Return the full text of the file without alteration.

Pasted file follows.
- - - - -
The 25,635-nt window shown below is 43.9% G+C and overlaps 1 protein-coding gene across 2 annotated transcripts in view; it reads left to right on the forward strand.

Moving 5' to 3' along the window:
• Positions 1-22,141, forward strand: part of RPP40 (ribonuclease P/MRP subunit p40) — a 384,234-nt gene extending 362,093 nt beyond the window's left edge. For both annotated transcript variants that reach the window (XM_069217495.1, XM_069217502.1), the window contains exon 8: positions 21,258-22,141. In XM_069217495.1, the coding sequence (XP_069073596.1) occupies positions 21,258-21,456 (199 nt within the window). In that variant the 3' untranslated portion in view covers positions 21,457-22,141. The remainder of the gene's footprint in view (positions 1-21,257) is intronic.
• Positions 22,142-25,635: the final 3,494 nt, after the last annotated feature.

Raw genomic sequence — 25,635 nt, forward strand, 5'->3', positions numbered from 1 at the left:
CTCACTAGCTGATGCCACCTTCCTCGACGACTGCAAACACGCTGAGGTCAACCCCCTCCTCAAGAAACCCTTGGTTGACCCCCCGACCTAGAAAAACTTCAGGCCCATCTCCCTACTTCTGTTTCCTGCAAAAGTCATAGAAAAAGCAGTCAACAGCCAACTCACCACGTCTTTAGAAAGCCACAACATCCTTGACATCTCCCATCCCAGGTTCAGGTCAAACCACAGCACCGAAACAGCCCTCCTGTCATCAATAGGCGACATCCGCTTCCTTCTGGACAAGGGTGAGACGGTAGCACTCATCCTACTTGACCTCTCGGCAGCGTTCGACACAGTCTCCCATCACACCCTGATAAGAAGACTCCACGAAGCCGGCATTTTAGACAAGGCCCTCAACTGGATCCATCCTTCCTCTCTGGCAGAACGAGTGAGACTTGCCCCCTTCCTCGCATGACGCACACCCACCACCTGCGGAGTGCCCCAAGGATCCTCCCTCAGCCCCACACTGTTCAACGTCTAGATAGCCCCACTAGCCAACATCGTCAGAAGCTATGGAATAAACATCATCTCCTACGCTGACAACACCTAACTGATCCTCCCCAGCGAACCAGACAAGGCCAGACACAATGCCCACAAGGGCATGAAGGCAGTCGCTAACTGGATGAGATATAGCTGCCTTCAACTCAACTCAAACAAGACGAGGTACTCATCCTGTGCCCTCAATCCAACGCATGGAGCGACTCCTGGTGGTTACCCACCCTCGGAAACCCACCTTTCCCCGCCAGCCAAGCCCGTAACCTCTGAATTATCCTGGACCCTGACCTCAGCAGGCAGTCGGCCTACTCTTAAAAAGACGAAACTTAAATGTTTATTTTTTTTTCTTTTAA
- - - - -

The 25,635-nt window shown below is 43.9% G+C and overlaps 1 protein-coding gene across 2 annotated transcripts in view; it reads left to right on the forward strand.

Moving 5' to 3' along the window:
• Positions 1-22,141, forward strand: part of RPP40 (ribonuclease P/MRP subunit p40) — a 384,234-nt gene extending 362,093 nt beyond the window's left edge. For both annotated transcript variants that reach the window (XM_069217495.1, XM_069217502.1), the window contains exon 8: positions 21,258-22,141. In XM_069217495.1, the coding sequence (XP_069073596.1) occupies positions 21,258-21,456 (199 nt within the window). In that variant the 3' untranslated portion in view covers positions 21,457-22,141. The remainder of the gene's footprint in view (positions 1-21,257) is intronic.
• Positions 22,142-25,635: the final 3,494 nt, after the last annotated feature.

Raw genomic sequence — 25,635 nt, forward strand, 5'->3', positions numbered from 1 at the left:
CTCACTAGCTGATGCCACCTTCCTCGACGACTGCAAACACGCTGAGGTCAACCCCCTCCTCAAGAAACCCTTGGTTGACCCCCCGACCTAGAAAAACTTCAGGCCCATCTCCCTACTTCTGTTTCCTGCAAAAGTCATAGAAAAAGCAGTCAACAGCCAACTCACCACGTCTTTAGAAAGCCACAACATCCTTGACATCTCCCATCCCAGGTTCAGGTCAAACCACAGCACCGAAACAGCCCTCCTGTCATCAATAGGCGACATCCGCTTCCTTCTGGACAAGGGTGAGACGGTAGCACTCATCCTACTTGACCTCTCGGCAGCGTTCGACACAGTCTCCCATCACACCCTGATAAGAAGACTCCACGAAGCCGGCATTTTAGACAAGGCCCTCAACTGGATCCATCCTTCCTCTCTGGCAGAACGAGTGAGACTTGCCCCCTTCCTCGCATGACGCACACCCACCACCTGCGGAGTGCCCCAAGGATCCTCCCTCAGCCCCACACTGTTCAACGTCTAGATAGCCCCACTAGCCAACATCGTCAGAAGCTATGGAATAAACATCATCTCCTACGCTGACAACACCTAACTGATCCTCCCCAGCGAACCAGACAAGGCCAGACACAATGCCCACAAGGGCATGAAGGCAGTCGCTAACTGGATGAGATATAGCTGCCTTCAACTCAACTCAAACAAGACGAGGTACTCATCCTGTGCCCTCAATCCAACGCATGGAGCGACTCCTGGTGGTTACCCACCCTCGGAAACCCACCTTTCCCCGCCAGCCAAGCCCGTAACCTCTGAATTATCCTGGACCCTGACCTCAGCAGGCAGTCGGCCTACTCTTAAAAAGACGAAACTTAAATGTTTATTTTTTTTTCTTTTAA